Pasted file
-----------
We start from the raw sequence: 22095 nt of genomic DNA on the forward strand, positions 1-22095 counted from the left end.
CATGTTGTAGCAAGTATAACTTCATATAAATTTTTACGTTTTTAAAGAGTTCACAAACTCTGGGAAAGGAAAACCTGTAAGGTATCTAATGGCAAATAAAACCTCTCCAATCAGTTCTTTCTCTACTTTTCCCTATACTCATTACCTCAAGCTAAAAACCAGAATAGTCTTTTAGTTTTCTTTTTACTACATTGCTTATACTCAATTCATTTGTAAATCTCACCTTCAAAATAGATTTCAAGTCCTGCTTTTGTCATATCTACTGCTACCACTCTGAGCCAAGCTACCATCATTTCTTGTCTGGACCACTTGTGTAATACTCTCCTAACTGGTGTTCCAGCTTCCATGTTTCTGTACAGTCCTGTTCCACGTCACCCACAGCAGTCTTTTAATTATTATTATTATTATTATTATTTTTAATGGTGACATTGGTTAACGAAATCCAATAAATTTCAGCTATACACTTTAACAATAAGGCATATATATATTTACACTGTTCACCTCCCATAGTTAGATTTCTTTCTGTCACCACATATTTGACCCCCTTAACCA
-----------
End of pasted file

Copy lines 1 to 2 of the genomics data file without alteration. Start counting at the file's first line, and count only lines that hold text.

We start from the raw sequence: 22095 nt of genomic DNA on the forward strand, positions 1-22095 counted from the left end.
CATGTTGTAGCAAGTATAACTTCATATAAATTTTTACGTTTTTAAAGAGTTCACAAACTCTGGGAAAGGAAAACCTGTAAGGTATCTAATGGCAAATAAAACCTCTCCAATCAGTTCTTTCTCTACTTTTCCCTATACTCATTACCTCAAGCTAAAAACCAGAATAGTCTTTTAGTTTTCTTTTTACTACATTGCTTATACTCAATTCATTTGTAAATCTCACCTTCAAAATAGATTTCAAGTCCTGCTTTTGTCATATCTACTGCTACCACTCTGAGCCAAGCTACCATCATTTCTTGTCTGGACCACTTGTGTAATACTCTCCTAACTGGTGTTCCAGCTTCCATGTTTCTGTACAGTCCTGTTCCACGTCACCCACAGCAGTCTTTTAATTATTATTATTATTATTATTATTTTTAATGGTGACATTGGTTAACGAAATCCAATAAATTTCAGCTATACACTTTAACAATAAGGCATATATATATTTACACTGTTCACCTCCCATAGTTAGATTTCTTTCTGTCACCACATATTTGACCCCCTTAACCA